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20 Years of Trying…Finally

The now-famous phrase “20 years of trying, 20 years of frustration,” echoed from broadcaster Mike Joy as Dale Earnhardt took the checkered flag in the 1998 Daytona 500. Those words proved to be true for not only Dale, but Richard himself. If NASCAR awarded a trophy for the Daytona 499, Richard and Dale would have won the Great American race multiple times. .

We know what that day meant for Dale. As we conclude our 45th Anniversary celebration, we sat down with those who involved with and were instrumental in that historic day for RCR.


“In 1998, I became the chief engine builder for RCR. We had worked really hard and if you look in my office now there is a picture of Dale, Richard and myself looking over the engine. We actually had an engine on the truck, the first engine we had that had roller cam bearings. We had not raced it and it was about four horsepower better than anything else we had. Back then we would come with a qualifying engine, a practice engine and a race engine. When we put that race engine in, Earnhardt said he just didn’t have the speed that he needed, so we all got together and decided that we would switch. Earnhardt told us all that if we have an issue that he will make it up, if he blew up in that Daytona 500 he told us that he would find a way to make it up. So we took that other engine and raced it in the 1998 Daytona 500 with roller cam bearings that we had not run before, we put it in the morning of the race and had no practice whatsoever.”


“That was big, I knew how much it meant to Dale and it just made RCR proud to be with him. We had won the Daytona 499 a few times, but to win the 500 was really big because it was something he really wanted on his resume.”

But what did it mean to you?

“As an owner, to be part of winning our first Daytona 500 was really special because we had been so close so many times. We’ve had dominant cars there in several races prior to that and lost the race.”

“Mr. France, “Captain Jack” is what he was affectionately called on the radio. Either the night or day before, Dale had a conversation with Mr. France about his grass in the tri-oval. He wanted it to look so pretty for TV on Sundays, but they were wrecking on Saturdays and Dale said something to him to the effect ‘If I win, I’m going to tear your grass up.’ In the radio transmission you hear, ‘Captain Jack I’m getting ready to tear your grass up,’ and that’s why he turned into the grass. He told Mr. France that when he won, he was going to tear his grass up. He had no reason to go in there, but he did it to get at Captain Jack.”

“That hug and the first time Dale see’s Richard, it doesn’t get better than that bud.”

“Anytime that we went to Daytona we knew there was a possibility to win. I had gotten to the point and the conversation had been ‘Will Dale Earnhardt ever win the Daytona 500?’ I had told people I got to a place where I said Daytona is just another race, it pays the same amount points and it’s no different than anywhere else. When the caution came out, we knew then we had won….but that was the longest lap ever for me to stand there and wait. The fortunate thing for me, I had my wife and family there in victory lane and in the photos. Everybody was there at the right time.

“I drove a big duly and trailer down, so that night we had to drive back to get back to work the next day. I remember driving home that night; I made it to Jacksonville through the traffic and had to get a hotel room. We were all tired and needed to get a hotel for the night. I walked in a Holiday Inn and see the front desk lady and she was the first person I got to see and say “We just won the Daytona 500!”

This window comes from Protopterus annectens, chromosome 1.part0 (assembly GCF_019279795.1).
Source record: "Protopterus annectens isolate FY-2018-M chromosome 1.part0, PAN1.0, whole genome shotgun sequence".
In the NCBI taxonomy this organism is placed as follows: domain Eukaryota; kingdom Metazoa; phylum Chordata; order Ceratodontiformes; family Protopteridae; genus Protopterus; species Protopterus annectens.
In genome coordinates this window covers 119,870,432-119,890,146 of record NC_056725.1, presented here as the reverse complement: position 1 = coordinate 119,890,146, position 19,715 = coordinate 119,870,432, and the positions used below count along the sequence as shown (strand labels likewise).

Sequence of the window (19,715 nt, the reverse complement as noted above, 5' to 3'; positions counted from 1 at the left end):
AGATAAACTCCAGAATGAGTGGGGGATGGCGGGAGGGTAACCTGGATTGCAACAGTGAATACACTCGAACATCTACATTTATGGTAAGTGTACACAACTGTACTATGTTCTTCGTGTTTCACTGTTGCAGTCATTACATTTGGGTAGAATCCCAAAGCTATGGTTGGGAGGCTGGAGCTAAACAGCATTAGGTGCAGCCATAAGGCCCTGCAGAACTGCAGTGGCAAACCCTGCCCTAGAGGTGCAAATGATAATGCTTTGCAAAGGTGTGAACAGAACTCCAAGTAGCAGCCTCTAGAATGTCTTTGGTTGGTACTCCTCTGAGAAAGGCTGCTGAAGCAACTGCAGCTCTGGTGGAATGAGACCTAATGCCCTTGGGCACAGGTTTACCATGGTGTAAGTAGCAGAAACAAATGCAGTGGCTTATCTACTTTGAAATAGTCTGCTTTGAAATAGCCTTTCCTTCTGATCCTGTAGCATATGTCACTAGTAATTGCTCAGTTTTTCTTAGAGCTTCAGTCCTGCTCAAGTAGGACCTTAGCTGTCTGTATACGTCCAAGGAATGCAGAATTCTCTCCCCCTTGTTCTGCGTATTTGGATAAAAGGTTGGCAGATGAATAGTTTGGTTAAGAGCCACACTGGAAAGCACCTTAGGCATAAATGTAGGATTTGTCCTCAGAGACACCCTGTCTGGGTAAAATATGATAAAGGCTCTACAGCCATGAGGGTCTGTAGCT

“That day was like the season of 2001, we just knew we were going to win that day. It’s just something weird when you’re a racer, you feel it in your gut. It’s hard to describe, it’s just so weird. Once we took the caution, everybody started celebrating. If he had four flat tires, he’d make sure he’d drive it back to the checkered flag. We had to tear the car down, and then put it back together for the museum so it was nine o’clock before we even left to come home. While we were tearing down Dale was walking around with his firesuit on smoking a big ole’ cigar, hugging and thanking us in the garage. He thanked everyone on that crew when he won every time.”


“I remember sitting in the scoring stand right on the start/finish line and I learned a long time ago not to get excited with three laps to go because of everything. I’m sitting there and scoring the race, he comes around with two laps to go and I think ‘ok, here we go,’ then the caution flag comes out, the first thing I thought ‘ohhh no, not again,’ I’m sitting next to Mark Martin’s scorer and she looks at me and says ‘honey it’s over, you won.’ It happened so quick, I just kind of sat there. She said to me ‘You go on to victory circle; I’ll score the last lap.’ I said, ‘There ain’t no way you’re scoring the last lap, I’ve waited a long time to score this lap.’ I scored the lap; the scoring stand went crazy everyone went wild. I ran out of the stand as hard as I could go to get to victory circle.

“It was absolute mayhem. Everyone was hugging each other and crying. I’ve never seen Dale so happy in my life. He gave me a champagne bottle and a victory lane hat. Mostly it’s all up here in my head.

“I didn’t bring a change of clothes that day and we had to fly home. I live 45 minutes from the airport, so we landed at some ridiculous hour in the morning. We had poured champagne all over each other celebrating. Here I am driving home in this uniform reeking like an absolute distillery at two o’clock in the morning and I’m thinking if I get stopped they’re never going to believe my story. It was just so wonderful, but it happened so fast that I didn’t know what to do…but I quickly figured it out.”